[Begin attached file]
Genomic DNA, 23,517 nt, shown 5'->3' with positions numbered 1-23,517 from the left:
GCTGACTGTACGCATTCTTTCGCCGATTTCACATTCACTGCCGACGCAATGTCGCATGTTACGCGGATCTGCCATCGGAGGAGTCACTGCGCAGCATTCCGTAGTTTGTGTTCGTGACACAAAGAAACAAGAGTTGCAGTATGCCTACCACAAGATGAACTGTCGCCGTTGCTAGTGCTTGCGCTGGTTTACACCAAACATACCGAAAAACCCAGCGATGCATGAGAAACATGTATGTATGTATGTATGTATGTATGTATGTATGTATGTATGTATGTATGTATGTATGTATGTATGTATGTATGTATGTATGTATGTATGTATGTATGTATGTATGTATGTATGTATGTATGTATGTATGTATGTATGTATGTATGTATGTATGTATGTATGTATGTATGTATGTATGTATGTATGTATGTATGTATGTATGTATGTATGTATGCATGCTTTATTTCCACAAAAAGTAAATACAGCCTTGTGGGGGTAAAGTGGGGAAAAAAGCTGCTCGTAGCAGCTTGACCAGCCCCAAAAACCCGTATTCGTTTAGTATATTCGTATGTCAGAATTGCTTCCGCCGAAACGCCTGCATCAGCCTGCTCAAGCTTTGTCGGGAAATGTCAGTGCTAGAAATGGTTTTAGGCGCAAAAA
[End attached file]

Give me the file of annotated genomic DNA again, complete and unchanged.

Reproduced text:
Genomic DNA, 23,517 nt, shown 5'->3' with positions numbered 1-23,517 from the left:
GCTGACTGTACGCATTCTTTCGCCGATTTCACATTCACTGCCGACGCAATGTCGCATGTTACGCGGATCTGCCATCGGAGGAGTCACTGCGCAGCATTCCGTAGTTTGTGTTCGTGACACAAAGAAACAAGAGTTGCAGTATGCCTACCACAAGATGAACTGTCGCCGTTGCTAGTGCTTGCGCTGGTTTACACCAAACATACCGAAAAACCCAGCGATGCATGAGAAACATGTATGTATGTATGTATGTATGTATGTATGTATGTATGTATGTATGTATGTATGTATGTATGTATGTATGTATGTATGTATGTATGTATGTATGTATGTATGTATGTATGTATGTATGTATGTATGTATGTATGTATGTATGTATGTATGTATGTATGTATGTATGTATGTATGTATGTATGTATGTATGTATGTATGTATGTATGTATGTATGCATGCTTTATTTCCACAAAAAGTAAATACAGCCTTGTGGGGGTAAAGTGGGGAAAAAAGCTGCTCGTAGCAGCTTGACCAGCCCCAAAAACCCGTATTCGTTTAGTATATTCGTATGTCAGAATTGCTTCCGCCGAAACGCCTGCATCAGCCTGCTCAAGCTTTGTCGGGAAATGTCAGTGCTAGAAATGGTTTTAGGCGCAAAAA